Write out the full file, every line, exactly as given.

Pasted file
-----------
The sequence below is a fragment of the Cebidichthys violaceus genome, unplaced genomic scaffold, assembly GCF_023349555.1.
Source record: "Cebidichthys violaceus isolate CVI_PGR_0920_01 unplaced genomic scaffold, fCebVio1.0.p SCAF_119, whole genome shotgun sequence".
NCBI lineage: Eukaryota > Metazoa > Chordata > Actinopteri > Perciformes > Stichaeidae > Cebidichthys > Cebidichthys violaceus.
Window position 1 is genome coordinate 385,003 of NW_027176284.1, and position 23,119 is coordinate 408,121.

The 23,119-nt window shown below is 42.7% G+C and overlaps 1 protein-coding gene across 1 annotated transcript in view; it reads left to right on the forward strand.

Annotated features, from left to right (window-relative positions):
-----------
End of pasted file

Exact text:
The sequence below is a fragment of the Cebidichthys violaceus genome, unplaced genomic scaffold, assembly GCF_023349555.1.
Source record: "Cebidichthys violaceus isolate CVI_PGR_0920_01 unplaced genomic scaffold, fCebVio1.0.p SCAF_119, whole genome shotgun sequence".
NCBI lineage: Eukaryota > Metazoa > Chordata > Actinopteri > Perciformes > Stichaeidae > Cebidichthys > Cebidichthys violaceus.
Window position 1 is genome coordinate 385,003 of NW_027176284.1, and position 23,119 is coordinate 408,121.

The 23,119-nt window shown below is 42.7% G+C and overlaps 1 protein-coding gene across 1 annotated transcript in view; it reads left to right on the forward strand.

Annotated features, from left to right (window-relative positions):